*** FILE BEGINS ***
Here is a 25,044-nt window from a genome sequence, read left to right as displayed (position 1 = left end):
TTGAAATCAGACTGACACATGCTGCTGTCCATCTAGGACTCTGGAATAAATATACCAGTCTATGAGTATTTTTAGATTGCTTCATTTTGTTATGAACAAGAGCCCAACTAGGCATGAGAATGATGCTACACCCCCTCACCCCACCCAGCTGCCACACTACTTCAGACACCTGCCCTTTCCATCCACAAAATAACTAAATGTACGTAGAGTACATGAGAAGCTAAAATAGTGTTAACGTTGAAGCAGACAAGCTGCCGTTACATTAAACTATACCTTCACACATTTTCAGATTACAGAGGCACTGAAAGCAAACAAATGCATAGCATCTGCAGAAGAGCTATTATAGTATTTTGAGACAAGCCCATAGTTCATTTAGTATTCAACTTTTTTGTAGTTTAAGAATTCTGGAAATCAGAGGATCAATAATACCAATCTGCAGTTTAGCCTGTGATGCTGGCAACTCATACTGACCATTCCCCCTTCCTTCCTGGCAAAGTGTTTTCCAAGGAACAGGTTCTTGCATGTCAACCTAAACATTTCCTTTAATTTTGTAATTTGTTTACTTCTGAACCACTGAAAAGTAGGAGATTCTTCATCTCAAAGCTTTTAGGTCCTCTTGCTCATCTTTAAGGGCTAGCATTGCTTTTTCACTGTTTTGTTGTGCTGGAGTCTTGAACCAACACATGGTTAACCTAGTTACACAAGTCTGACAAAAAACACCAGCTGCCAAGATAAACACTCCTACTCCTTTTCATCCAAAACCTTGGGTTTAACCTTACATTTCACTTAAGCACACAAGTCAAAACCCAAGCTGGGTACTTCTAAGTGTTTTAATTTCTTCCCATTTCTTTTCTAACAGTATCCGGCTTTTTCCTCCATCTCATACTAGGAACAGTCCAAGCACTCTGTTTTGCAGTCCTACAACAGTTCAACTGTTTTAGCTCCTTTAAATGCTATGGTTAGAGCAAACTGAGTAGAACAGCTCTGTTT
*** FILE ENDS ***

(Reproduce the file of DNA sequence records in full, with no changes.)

Here is a 25,044-nt window from a genome sequence, read left to right as displayed (position 1 = left end):
TTGAAATCAGACTGACACATGCTGCTGTCCATCTAGGACTCTGGAATAAATATACCAGTCTATGAGTATTTTTAGATTGCTTCATTTTGTTATGAACAAGAGCCCAACTAGGCATGAGAATGATGCTACACCCCCTCACCCCACCCAGCTGCCACACTACTTCAGACACCTGCCCTTTCCATCCACAAAATAACTAAATGTACGTAGAGTACATGAGAAGCTAAAATAGTGTTAACGTTGAAGCAGACAAGCTGCCGTTACATTAAACTATACCTTCACACATTTTCAGATTACAGAGGCACTGAAAGCAAACAAATGCATAGCATCTGCAGAAGAGCTATTATAGTATTTTGAGACAAGCCCATAGTTCATTTAGTATTCAACTTTTTTGTAGTTTAAGAATTCTGGAAATCAGAGGATCAATAATACCAATCTGCAGTTTAGCCTGTGATGCTGGCAACTCATACTGACCATTCCCCCTTCCTTCCTGGCAAAGTGTTTTCCAAGGAACAGGTTCTTGCATGTCAACCTAAACATTTCCTTTAATTTTGTAATTTGTTTACTTCTGAACCACTGAAAAGTAGGAGATTCTTCATCTCAAAGCTTTTAGGTCCTCTTGCTCATCTTTAAGGGCTAGCATTGCTTTTTCACTGTTTTGTTGTGCTGGAGTCTTGAACCAACACATGGTTAACCTAGTTACACAAGTCTGACAAAAAACACCAGCTGCCAAGATAAACACTCCTACTCCTTTTCATCCAAAACCTTGGGTTTAACCTTACATTTCACTTAAGCACACAAGTCAAAACCCAAGCTGGGTACTTCTAAGTGTTTTAATTTCTTCCCATTTCTTTTCTAACAGTATCCGGCTTTTTCCTCCATCTCATACTAGGAACAGTCCAAGCACTCTGTTTTGCAGTCCTACAACAGTTCAACTGTTTTAGCTCCTTTAAATGCTATGGTTAGAGCAAACTGAGTAGAACAGCTCTGTTT